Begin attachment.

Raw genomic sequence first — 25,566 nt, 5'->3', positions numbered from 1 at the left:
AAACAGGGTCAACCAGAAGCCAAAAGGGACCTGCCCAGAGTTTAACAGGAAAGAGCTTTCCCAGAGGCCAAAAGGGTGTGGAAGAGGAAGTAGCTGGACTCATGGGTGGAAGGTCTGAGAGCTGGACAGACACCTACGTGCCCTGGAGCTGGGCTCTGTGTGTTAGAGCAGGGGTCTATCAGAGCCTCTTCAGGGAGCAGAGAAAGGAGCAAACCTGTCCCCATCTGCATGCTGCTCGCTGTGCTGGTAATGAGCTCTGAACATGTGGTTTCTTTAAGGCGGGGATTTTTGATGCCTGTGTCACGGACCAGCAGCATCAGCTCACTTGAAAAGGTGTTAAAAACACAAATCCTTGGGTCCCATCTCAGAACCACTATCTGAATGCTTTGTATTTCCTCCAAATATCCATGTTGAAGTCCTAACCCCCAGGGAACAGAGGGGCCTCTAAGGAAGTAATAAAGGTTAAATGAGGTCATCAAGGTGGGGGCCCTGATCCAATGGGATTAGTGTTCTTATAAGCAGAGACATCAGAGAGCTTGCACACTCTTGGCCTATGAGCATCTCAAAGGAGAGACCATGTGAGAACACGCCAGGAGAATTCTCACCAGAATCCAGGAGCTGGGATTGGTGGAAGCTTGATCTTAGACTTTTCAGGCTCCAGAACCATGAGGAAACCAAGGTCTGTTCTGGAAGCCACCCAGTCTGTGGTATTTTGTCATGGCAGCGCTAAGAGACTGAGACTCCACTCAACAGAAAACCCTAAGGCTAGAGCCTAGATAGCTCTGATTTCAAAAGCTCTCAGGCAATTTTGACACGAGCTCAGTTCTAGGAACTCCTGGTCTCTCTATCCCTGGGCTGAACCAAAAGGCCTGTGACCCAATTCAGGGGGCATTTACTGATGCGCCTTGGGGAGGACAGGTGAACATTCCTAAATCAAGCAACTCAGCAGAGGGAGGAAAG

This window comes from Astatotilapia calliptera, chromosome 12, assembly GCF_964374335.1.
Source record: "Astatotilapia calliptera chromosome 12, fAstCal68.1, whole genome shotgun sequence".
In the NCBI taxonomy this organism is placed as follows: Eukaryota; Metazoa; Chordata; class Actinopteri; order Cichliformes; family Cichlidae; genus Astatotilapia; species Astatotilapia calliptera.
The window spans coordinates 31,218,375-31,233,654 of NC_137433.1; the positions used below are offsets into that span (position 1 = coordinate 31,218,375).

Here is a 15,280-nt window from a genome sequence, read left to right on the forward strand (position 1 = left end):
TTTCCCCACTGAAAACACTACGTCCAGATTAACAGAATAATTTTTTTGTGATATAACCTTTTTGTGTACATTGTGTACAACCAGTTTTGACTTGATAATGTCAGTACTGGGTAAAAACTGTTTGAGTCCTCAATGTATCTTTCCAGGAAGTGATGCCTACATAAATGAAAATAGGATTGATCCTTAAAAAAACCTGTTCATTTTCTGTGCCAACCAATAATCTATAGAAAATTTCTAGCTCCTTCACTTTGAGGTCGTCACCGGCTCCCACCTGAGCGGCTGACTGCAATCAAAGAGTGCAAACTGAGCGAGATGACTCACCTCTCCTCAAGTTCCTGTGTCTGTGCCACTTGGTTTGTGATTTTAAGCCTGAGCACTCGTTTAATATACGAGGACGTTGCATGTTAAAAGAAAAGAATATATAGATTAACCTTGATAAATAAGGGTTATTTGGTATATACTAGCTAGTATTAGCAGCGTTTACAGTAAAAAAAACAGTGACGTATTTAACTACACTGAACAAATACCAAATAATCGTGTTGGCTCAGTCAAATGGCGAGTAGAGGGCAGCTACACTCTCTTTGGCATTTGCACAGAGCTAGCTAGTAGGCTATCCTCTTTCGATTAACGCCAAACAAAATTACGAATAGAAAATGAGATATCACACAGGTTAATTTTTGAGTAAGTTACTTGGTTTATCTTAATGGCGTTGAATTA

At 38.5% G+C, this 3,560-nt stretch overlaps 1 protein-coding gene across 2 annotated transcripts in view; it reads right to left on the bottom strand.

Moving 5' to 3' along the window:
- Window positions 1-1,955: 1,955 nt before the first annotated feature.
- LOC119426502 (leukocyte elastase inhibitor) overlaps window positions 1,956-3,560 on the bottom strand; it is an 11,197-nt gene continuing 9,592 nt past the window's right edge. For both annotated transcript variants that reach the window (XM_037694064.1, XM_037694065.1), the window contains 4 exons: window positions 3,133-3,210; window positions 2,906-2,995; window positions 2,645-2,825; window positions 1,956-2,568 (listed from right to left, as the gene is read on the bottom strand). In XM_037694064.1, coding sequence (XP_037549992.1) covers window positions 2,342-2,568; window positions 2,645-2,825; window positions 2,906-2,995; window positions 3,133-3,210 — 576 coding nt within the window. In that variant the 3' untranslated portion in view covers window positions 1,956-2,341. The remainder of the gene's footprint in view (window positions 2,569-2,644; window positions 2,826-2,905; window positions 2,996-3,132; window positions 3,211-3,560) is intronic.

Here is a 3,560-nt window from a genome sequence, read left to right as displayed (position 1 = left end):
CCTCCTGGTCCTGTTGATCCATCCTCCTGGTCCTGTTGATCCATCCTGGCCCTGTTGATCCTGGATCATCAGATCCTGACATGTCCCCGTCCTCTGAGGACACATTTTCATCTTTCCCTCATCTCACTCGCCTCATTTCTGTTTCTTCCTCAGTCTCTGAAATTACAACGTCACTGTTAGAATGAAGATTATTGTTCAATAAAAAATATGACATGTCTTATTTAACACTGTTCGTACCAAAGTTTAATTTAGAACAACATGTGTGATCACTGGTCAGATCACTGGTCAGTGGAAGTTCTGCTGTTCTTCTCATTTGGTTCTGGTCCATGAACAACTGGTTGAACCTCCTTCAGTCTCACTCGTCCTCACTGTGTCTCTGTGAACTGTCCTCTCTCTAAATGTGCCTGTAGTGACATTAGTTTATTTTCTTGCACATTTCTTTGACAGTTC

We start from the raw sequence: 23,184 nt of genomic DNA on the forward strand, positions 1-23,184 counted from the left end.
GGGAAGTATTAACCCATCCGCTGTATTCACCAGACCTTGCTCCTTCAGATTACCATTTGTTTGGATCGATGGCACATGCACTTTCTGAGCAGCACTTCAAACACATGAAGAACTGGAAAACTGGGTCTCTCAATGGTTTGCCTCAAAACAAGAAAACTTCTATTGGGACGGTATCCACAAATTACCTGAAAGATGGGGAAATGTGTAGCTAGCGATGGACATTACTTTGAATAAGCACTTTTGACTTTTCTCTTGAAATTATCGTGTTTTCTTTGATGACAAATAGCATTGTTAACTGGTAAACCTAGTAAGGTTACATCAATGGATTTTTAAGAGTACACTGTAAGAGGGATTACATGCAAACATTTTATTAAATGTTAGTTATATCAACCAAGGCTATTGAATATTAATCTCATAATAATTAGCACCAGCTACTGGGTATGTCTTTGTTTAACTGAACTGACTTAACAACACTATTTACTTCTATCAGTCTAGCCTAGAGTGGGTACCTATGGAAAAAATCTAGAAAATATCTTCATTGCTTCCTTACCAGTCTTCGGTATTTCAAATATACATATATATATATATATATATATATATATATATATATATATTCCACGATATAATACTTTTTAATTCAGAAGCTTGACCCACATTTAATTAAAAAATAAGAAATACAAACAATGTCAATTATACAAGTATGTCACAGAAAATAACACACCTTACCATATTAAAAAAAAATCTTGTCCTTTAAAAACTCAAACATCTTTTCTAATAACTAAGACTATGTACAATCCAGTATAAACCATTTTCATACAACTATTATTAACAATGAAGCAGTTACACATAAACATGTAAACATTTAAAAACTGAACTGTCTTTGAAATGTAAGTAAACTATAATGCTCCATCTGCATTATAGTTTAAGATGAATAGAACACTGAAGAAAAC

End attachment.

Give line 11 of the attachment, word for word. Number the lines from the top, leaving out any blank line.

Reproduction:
- Window positions 1-1,955: 1,955 nt before the first annotated feature.